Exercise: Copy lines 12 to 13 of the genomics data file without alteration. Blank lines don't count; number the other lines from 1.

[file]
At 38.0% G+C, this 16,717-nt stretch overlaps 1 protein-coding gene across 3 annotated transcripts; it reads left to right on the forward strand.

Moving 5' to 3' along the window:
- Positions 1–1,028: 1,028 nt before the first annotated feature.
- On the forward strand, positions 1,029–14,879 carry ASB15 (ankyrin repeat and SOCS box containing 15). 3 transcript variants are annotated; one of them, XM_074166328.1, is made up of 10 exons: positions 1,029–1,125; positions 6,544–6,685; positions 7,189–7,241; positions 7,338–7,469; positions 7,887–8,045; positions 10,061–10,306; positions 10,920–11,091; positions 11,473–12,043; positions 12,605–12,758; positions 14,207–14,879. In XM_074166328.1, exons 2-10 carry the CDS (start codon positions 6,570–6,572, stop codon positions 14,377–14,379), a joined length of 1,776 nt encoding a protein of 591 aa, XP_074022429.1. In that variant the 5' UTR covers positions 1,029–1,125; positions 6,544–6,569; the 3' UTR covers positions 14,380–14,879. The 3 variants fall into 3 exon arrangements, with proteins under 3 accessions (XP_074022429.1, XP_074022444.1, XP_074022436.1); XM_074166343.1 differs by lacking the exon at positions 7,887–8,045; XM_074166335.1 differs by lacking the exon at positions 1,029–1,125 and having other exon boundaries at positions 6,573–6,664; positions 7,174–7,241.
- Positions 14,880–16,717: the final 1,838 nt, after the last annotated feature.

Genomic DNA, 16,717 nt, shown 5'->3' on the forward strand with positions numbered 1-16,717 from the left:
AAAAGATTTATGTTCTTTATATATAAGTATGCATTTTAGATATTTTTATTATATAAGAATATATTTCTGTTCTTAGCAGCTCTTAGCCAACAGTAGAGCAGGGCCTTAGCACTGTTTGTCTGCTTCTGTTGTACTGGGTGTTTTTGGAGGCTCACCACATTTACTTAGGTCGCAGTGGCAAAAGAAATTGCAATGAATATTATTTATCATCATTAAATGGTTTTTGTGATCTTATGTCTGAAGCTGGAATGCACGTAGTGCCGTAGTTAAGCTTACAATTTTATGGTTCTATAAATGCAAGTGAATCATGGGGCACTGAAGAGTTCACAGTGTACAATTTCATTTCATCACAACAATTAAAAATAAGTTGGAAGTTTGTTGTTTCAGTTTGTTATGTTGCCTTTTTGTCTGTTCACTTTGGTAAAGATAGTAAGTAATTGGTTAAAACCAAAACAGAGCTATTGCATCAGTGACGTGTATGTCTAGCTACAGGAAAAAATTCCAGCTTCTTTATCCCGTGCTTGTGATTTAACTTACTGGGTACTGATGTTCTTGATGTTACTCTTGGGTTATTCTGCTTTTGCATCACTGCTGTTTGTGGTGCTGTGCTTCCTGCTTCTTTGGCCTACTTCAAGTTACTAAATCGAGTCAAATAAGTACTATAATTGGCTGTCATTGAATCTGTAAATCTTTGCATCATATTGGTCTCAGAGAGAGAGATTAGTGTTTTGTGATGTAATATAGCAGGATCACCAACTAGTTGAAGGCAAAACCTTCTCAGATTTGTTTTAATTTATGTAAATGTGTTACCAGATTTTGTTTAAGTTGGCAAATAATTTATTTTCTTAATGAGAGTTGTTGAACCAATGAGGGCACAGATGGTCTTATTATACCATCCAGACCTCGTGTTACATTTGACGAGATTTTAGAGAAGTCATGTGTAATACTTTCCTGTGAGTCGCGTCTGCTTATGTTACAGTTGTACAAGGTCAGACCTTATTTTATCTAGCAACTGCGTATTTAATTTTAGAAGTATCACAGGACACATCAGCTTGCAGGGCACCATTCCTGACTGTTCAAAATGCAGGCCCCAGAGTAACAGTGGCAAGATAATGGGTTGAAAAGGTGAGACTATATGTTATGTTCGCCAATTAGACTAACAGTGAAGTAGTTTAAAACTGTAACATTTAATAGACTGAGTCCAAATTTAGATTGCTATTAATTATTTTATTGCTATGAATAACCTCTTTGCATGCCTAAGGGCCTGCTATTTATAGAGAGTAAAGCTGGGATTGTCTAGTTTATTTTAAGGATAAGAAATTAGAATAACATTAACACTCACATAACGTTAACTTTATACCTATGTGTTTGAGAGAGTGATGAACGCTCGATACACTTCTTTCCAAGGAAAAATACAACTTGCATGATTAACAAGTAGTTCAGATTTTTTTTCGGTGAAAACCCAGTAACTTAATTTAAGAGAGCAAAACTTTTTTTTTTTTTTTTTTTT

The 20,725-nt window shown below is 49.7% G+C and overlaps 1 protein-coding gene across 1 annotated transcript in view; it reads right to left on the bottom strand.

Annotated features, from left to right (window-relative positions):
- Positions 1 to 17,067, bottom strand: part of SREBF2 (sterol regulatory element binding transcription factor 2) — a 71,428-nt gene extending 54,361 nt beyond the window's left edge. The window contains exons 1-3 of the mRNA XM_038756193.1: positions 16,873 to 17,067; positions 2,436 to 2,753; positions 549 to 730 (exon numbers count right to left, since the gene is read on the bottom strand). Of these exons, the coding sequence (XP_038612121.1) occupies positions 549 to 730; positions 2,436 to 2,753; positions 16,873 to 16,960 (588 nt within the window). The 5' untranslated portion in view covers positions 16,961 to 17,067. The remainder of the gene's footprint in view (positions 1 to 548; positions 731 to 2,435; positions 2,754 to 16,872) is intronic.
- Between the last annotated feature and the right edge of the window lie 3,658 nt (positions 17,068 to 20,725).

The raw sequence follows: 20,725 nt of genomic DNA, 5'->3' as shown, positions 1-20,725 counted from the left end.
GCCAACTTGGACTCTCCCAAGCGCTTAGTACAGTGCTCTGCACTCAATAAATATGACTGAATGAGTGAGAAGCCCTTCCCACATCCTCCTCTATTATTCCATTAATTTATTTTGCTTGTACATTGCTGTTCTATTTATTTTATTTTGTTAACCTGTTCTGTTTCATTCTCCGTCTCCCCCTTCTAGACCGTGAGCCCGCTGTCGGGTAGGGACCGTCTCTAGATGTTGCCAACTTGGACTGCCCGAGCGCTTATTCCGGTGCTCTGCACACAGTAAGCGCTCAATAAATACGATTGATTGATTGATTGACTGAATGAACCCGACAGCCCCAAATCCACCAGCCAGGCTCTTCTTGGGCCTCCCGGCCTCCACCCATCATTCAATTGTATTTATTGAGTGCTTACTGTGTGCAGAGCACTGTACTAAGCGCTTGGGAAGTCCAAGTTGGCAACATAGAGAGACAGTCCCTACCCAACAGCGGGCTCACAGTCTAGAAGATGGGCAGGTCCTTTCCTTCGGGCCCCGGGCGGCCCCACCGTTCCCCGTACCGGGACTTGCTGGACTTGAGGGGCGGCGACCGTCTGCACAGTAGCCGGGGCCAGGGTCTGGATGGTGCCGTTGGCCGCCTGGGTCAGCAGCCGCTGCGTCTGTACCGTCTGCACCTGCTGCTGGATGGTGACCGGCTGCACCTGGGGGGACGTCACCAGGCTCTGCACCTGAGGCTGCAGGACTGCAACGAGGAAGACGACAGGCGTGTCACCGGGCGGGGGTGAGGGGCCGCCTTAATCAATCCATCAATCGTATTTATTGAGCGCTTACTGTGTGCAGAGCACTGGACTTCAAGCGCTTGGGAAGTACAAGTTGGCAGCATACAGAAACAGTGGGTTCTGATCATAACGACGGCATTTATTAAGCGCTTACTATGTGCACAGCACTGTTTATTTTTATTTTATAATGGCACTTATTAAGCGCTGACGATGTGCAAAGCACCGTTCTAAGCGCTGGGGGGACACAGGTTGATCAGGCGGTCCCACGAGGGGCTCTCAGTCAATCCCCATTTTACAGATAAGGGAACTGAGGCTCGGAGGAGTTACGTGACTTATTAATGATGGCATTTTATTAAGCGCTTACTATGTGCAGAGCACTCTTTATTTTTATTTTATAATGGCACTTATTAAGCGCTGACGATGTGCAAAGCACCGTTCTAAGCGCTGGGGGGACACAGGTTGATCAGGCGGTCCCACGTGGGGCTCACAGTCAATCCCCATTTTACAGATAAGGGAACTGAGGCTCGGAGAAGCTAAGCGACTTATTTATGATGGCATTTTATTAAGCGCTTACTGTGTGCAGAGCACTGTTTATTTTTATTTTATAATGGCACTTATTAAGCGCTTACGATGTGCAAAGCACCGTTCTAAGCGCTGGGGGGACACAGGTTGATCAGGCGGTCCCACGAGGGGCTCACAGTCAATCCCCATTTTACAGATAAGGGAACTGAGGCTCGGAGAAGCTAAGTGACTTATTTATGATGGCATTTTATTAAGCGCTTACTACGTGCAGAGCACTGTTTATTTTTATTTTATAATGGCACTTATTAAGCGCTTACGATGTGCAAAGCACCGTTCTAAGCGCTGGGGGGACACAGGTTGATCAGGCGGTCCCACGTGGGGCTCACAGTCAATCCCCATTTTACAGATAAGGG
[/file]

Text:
The raw sequence follows: 20,725 nt of genomic DNA, 5'->3' as shown, positions 1-20,725 counted from the left end.
GCCAACTTGGACTCTCCCAAGCGCTTAGTACAGTGCTCTGCACTCAATAAATATGACTGAATGAGTGAGAAGCCCTTCCCACATCCTCCTCTATTATTCCATTAATTTATTTTGCTTGTACATTGCTGTTCTATTTATTTTATTTTGTTAACCTGTTCTGTTTCATTCTCCGTCTCCCCCTTCTAGACCGTGAGCCCGCTGTCGGGTAGGGACCGTCTCTAGATGTTGCCAACTTGGACTGCCCGAGCGCTTATTCCGGTGCTCTGCACACAGTAAGCGCTCAATAAATACGATTGATTGATTGATTGACTGAATGAACCCGACAGCCCCAAATCCACCAGCCAGGCTCTTCTTGGGCCTCCCGGCCTCCACCCATCATTCAATTGTATTTATTGAGTGCTTACTGTGTGCAGAGCACTGTACTAAGCGCTTGGGAAGTCCAAGTTGGCAACATAGAGAGACAGTCCCTACCCAACAGCGGGCTCACAGTCTAGAAGATGGGCAGGTCCTTTCCTTCGGGCCCCGGGCGGCCCCACCGTTCCCCGTACCGGGACTTGCTGGACTTGAGGGGCGGCGACCGTCTGCACAGTAGCCGGGGCCAGGGTCTGGATGGTGCCGTTGGCCGCCTGGGTCAGCAGCCGCTGCGTCTGTACCGTCTGCACCTGCTGCTGGATGGTGACCGGCTGCACCTGGGGGGACGTCACCAGGCTCTGCACCTGAGGCTGCAGGACTGCAACGAGGAAGACGACAGGCGTGTCACCGGGCGGGGGTGAGGGGCCGCCTTAATCAATCCATCAATCGTATTTATTGAGCGCTTACTGTGTGCAGAGCACTGGACTTCAAGCGCTTGGGAAGTACAAGTTGGCAGCATACAGAAACAGTGGGTTCTGATCATAACGACGGCATTTATTAAGCGCTTACTATGTGCACAGCACTGTTTATTTTTATTTTATAATGGCACTTATTAAGCGCTGACGATGTGCAAAGCACCGTTCTAAGCGCTGGGGGGACACAGGTTGATCAGGCGGTCCCACGAGGGGCTCTCAGTCAATCCCCATTTTACAGATAAGGGAACTGAGGCTCGGAGGAGTTACGTGACTTATTAATGATGGCATTTTATTAAGCGCTTACTATGTGCAGAGCACTCTTTATTTTTATTTTATAATGGCACTTATTAAGCGCTGACGATGTGCAAAGCACCGTTCTAAGCGCTGGGGGGACACAGGTTGATCAGGCGGTCCCACGTGGGGCTCACAGTCAATCCCCATTTTACAGATAAGGGAACTGAGGCTCGGAGAAGCTAAGCGACTTATTTATGATGGCATTTTATTAAGCGCTTACTGTGTGCAGAGCACTGTTTATTTTTATTTTATAATGGCACTTATTAAGCGCTTACGATGTGCAAAGCACCGTTCTAAGCGCTGGGGGGACACAGGTTGATCAGGCGGTCCCACGAGGGGCTCACAGTCAATCCCCATTTTACAGATAAGGGAACTGAGGCTCGGAGAAGCTAAGTGACTTATTTATGATGGCATTTTATTAAGCGCTTACTACGTGCAGAGCACTGTTTATTTTTATTTTATAATGGCACTTATTAAGCGCTTACGATGTGCAAAGCACCGTTCTAAGCGCTGGGGGGACACAGGTTGATCAGGCGGTCCCACGTGGGGCTCACAGTCAATCCCCATTTTACAGATAAGGG